Could you share any evidence that would demonstrate the productivity, quality of work, or the impact of the engagement?
We did see a pretty significant uptick from Google Analytics in terms of the users visiting the profile pages of our producers. We have carrier partners that review our SEO scores who want us to have high scores, so they always run us through these weird algorithms. Before the new website, our score was about a 35. After Design Russia got done with the site, it was a 75. I feel that the increase is due to the way Design Russia built the website—having the pages named correctly, etc. It was just good architecture, but it did assist us a lot. We actually fall out of a peer group if our SEO score is below 50 for certain carriers, which impacts the overall money that the carrier gives us. Once we got the new website up and running, we netted a $15,000–$20,000 increase over what we were getting the year before, so we actually made a profit on rebuilding the website.
How did Design Russia perform from a project management standpoint?
Design Russia’s project management is the thing that keeps me with them because they have a good process in place. They deliver what they promise, and they are cost-effective. For the most part, I send everything through Maria, who’s the one I deal with more than Alex, the project manager. He’s the one I've been working with for a long time. Once I got to Crichton, Design Russia had expanded their operations enough so they brought in another asset, which is Maria, and she’s been awesome. We were just talking to her today, emailing back and forth about a project they’re working on for us right now.
The nice thing about Design Russia is that they take a lot of time. They spend more time planning than anyone I've ever worked with before. They really try to get the expectation of what the client wants. They are absolutely cutthroat on their own stuff from a critique standpoint. It’s kind of refreshing. I think Westerners dance around things and use a lot of euphemisms. Design Russia gave us a review of our site when we first brought them in. It was tough for a lot of the board members to hear what Design Russia had written. They weren’t being overly cool, but they were not using euphemistic language either. It was, “This is not good, and this is why. This is why the score is bad here. This is what we see here,” and all of these different components. From that, they were able to draw up the project plan and lay that out for us with a timeline, a cost breakout, the payment schedule, etc. From a corporate experience, it’s nice to be able to take that into the boardroom and say, “Based on the conversation we had, here is what the plan looks like. Here is what the layout of the fees are, and here is why.” Design Russia itemizes well, and they charge $40 or $50 an hour, so it’s really inexpensive.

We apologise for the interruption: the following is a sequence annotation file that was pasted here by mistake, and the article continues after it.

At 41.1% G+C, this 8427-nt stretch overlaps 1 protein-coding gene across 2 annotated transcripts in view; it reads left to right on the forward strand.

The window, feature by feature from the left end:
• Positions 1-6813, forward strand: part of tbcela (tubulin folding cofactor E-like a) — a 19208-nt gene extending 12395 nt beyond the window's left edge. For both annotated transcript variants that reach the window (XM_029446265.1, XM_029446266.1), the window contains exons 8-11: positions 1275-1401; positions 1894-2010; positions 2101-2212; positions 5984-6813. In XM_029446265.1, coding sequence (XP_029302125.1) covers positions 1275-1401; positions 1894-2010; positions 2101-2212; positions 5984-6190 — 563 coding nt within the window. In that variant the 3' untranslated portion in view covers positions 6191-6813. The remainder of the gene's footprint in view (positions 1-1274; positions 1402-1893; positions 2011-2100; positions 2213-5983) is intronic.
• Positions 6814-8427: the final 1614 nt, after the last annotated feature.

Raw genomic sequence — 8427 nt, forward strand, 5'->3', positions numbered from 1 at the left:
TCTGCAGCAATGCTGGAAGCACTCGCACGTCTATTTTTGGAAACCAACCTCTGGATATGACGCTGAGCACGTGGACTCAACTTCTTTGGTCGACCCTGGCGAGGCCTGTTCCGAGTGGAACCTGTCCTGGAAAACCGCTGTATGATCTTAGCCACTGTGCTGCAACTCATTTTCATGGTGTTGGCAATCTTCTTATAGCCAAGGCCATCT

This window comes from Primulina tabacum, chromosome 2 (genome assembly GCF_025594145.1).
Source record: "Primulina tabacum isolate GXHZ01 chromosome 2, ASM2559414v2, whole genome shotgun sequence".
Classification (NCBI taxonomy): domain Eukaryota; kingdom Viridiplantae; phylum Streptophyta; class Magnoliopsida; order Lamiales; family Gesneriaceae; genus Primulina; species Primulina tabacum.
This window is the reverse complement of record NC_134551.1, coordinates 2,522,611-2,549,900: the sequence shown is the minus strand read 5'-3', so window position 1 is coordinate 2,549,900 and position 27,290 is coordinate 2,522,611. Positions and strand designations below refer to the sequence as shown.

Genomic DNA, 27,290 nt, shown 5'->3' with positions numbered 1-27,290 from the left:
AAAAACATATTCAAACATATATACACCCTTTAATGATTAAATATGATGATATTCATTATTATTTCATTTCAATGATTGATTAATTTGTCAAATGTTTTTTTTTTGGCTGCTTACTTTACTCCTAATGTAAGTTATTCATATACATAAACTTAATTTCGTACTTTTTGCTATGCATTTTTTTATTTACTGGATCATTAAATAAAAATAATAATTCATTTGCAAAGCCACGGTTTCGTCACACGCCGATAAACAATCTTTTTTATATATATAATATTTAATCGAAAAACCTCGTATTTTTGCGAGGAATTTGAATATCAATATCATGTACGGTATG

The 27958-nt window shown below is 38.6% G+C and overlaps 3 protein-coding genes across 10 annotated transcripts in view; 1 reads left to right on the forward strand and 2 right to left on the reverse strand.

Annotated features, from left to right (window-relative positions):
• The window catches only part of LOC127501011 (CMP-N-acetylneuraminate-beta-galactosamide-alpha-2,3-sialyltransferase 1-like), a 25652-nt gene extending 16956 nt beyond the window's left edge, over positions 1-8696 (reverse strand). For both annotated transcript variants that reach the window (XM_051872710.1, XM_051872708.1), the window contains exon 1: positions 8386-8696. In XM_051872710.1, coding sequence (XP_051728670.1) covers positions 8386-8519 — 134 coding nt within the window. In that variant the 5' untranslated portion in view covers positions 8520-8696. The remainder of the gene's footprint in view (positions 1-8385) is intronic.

What did you find most impressive about Design Russia?
I’ve worked with a multitude of folks, and Design Russia has a better handle on the questions that I would ask. I would say, “I’m really trying to get X result, and this is what I think we should do.” The designer should say, “Yeah, no. We shouldn't do that. If you want to get X result, let’s do these three things. The words you're using are not …” Design Russia was better at illustrating the overall intent and their understanding of it compared with some of the other offshore folks that I have used.
Are there any areas Design Russia could improve?
In some cases, people will take Design Russia’s communication style as aggressive because they hold you to the fire on the timeline. They are proactive about getting you on the timeline. If you're off the timeline, they’re asking, “Where are we with this? When are you going to complete this? These are the eight things we’re waiting on. Where are we with each?” They’re very good about that. But that level of directness has put off some of my peers in the past. But from my perspective, it’s what’s needed in our organizations to actually move stuff forward.